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• The psychedelic effects of LSD were discovered by Albert Hofmann in 1943. From the 1960s until its prohibition it circulated in alternative cultures and in experimental psychotherapy.

• LSD is mostly ingested in the form of blotter acid or "trips", though it can also be absorbed through the skin. Depending on the dosage, the effect lasts 8 to 20 hours.

• At low dosages sensations are intensified and the sense of time and space is altered. Adverse effects can include a sense of vertigo and unease.

• In the extreme case, one's perception is totally altered and the boundaries of personal identity may be dissolved. The concept of reality and meaning is thereby fundamentally affected.

• LSD is a psychedelic ("mind manifesting") substance. Feelings and experiences that are repressed and hidden in the unconscious can be accessed and expressed through its use.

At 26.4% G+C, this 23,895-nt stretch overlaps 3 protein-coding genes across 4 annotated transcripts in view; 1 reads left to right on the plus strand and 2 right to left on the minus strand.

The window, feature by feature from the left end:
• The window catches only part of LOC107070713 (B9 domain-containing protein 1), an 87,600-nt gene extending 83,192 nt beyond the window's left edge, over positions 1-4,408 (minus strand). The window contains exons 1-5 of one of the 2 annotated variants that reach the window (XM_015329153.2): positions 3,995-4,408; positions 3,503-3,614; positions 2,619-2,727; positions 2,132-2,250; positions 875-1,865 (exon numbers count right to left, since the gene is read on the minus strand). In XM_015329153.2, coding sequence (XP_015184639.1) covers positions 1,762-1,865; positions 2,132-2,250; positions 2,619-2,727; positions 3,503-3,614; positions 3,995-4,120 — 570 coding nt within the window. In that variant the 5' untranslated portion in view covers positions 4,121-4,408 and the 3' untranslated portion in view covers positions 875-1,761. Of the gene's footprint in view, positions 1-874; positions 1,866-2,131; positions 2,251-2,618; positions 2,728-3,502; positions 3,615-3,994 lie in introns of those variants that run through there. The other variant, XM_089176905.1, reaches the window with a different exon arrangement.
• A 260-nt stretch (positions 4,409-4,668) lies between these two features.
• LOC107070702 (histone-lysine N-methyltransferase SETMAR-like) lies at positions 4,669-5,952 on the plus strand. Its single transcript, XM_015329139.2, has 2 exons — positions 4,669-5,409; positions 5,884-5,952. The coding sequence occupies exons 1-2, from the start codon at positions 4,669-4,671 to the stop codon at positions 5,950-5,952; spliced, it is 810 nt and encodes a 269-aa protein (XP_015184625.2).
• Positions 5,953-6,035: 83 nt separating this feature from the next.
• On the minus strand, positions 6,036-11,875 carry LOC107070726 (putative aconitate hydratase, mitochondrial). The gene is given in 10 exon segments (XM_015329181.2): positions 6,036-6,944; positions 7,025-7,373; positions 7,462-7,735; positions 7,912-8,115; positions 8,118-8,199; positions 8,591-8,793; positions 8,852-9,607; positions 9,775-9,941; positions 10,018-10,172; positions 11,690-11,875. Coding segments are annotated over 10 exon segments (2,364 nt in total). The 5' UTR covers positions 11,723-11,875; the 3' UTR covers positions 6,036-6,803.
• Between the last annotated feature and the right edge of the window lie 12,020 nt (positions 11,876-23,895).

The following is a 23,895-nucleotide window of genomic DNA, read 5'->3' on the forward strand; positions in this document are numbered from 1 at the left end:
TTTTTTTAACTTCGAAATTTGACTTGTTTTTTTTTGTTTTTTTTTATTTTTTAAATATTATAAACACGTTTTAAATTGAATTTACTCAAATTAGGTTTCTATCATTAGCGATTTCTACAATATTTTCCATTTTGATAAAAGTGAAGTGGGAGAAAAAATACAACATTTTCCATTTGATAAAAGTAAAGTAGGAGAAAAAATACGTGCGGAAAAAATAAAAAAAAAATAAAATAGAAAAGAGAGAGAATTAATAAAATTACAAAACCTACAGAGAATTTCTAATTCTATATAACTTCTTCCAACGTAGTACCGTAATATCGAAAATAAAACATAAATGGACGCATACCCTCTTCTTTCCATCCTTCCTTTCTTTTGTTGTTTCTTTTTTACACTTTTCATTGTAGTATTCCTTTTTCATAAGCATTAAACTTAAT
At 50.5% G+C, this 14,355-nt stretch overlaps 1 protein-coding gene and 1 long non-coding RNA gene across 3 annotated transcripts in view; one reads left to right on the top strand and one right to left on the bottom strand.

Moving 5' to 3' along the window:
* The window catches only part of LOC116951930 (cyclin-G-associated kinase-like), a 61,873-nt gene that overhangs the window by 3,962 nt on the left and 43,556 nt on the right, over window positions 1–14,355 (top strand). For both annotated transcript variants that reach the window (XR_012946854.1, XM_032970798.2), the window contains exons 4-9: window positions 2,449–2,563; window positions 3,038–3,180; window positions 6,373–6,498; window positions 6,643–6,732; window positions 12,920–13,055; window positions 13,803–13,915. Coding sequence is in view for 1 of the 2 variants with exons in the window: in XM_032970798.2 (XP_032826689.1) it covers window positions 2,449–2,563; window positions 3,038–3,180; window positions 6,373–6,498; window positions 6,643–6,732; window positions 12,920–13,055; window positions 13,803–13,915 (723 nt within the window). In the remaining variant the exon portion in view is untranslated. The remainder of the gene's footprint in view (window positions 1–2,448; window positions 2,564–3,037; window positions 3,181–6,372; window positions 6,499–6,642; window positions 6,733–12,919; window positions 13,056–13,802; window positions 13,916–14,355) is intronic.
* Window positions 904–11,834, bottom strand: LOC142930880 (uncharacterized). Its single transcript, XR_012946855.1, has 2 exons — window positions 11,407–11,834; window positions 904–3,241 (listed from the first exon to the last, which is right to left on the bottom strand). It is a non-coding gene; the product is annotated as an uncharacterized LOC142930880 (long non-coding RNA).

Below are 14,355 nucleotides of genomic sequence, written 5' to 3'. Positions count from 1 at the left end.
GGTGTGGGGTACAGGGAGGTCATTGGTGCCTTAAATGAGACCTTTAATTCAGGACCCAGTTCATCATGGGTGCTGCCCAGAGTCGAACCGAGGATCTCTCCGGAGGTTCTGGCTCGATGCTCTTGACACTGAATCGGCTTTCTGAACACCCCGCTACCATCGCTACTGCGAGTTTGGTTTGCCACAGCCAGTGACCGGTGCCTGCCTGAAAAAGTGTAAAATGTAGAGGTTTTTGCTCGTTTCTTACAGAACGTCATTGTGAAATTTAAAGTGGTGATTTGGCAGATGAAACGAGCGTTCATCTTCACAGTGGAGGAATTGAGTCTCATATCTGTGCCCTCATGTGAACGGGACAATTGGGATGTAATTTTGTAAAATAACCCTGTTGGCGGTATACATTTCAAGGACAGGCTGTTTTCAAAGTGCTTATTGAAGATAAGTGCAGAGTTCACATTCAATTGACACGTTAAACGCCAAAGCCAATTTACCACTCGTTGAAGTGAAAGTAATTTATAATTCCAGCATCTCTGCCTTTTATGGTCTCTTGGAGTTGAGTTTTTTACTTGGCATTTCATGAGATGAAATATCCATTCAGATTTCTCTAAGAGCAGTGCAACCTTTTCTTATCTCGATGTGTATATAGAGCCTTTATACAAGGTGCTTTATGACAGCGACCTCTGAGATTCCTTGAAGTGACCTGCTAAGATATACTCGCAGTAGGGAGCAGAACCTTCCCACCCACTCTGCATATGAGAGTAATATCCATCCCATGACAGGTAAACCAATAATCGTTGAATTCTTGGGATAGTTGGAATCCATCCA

• In this sense, LSD causes neither positive nor negative feelings but only opens doors to rooms that are not yet present in the respective person.

• The use of LSD is then potentially liberating. However, various people have problems integrating the experience.

• Access to existing negative feelings can cause distress, anxieties and disturbing images. The risk of depressing feelings is especially high in crowded locations.

• In case of a disposition the use of LSD may contribute to the outbreak of psychoses.

• A subsequent recurrence of the psychedelic experience is possible. These so called "flashbacks" may be triggered by unconscious memories.

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